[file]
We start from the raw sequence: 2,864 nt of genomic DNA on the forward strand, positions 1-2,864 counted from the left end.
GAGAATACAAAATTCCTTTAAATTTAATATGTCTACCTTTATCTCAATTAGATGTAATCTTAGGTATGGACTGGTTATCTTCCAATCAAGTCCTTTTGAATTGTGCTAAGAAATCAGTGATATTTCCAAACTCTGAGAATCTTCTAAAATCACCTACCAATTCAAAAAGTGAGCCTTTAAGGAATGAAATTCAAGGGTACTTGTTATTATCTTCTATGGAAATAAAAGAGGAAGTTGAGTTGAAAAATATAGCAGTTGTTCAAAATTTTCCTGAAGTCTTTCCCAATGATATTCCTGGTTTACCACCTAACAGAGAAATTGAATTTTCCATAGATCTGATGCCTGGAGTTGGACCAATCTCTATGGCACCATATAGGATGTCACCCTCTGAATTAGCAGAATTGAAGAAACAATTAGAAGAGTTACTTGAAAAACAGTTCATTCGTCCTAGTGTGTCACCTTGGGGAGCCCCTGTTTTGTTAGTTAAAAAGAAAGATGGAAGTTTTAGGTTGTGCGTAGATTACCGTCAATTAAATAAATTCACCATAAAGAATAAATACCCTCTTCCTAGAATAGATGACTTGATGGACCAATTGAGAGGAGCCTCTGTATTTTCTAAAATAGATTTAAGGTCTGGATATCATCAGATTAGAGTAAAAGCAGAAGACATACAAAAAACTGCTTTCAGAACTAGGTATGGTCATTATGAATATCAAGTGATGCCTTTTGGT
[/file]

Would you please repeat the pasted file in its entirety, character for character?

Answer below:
We start from the raw sequence: 2,864 nt of genomic DNA on the forward strand, positions 1-2,864 counted from the left end.
GAGAATACAAAATTCCTTTAAATTTAATATGTCTACCTTTATCTCAATTAGATGTAATCTTAGGTATGGACTGGTTATCTTCCAATCAAGTCCTTTTGAATTGTGCTAAGAAATCAGTGATATTTCCAAACTCTGAGAATCTTCTAAAATCACCTACCAATTCAAAAAGTGAGCCTTTAAGGAATGAAATTCAAGGGTACTTGTTATTATCTTCTATGGAAATAAAAGAGGAAGTTGAGTTGAAAAATATAGCAGTTGTTCAAAATTTTCCTGAAGTCTTTCCCAATGATATTCCTGGTTTACCACCTAACAGAGAAATTGAATTTTCCATAGATCTGATGCCTGGAGTTGGACCAATCTCTATGGCACCATATAGGATGTCACCCTCTGAATTAGCAGAATTGAAGAAACAATTAGAAGAGTTACTTGAAAAACAGTTCATTCGTCCTAGTGTGTCACCTTGGGGAGCCCCTGTTTTGTTAGTTAAAAAGAAAGATGGAAGTTTTAGGTTGTGCGTAGATTACCGTCAATTAAATAAATTCACCATAAAGAATAAATACCCTCTTCCTAGAATAGATGACTTGATGGACCAATTGAGAGGAGCCTCTGTATTTTCTAAAATAGATTTAAGGTCTGGATATCATCAGATTAGAGTAAAAGCAGAAGACATACAAAAAACTGCTTTCAGAACTAGGTATGGTCATTATGAATATCAAGTGATGCCTTTTGGT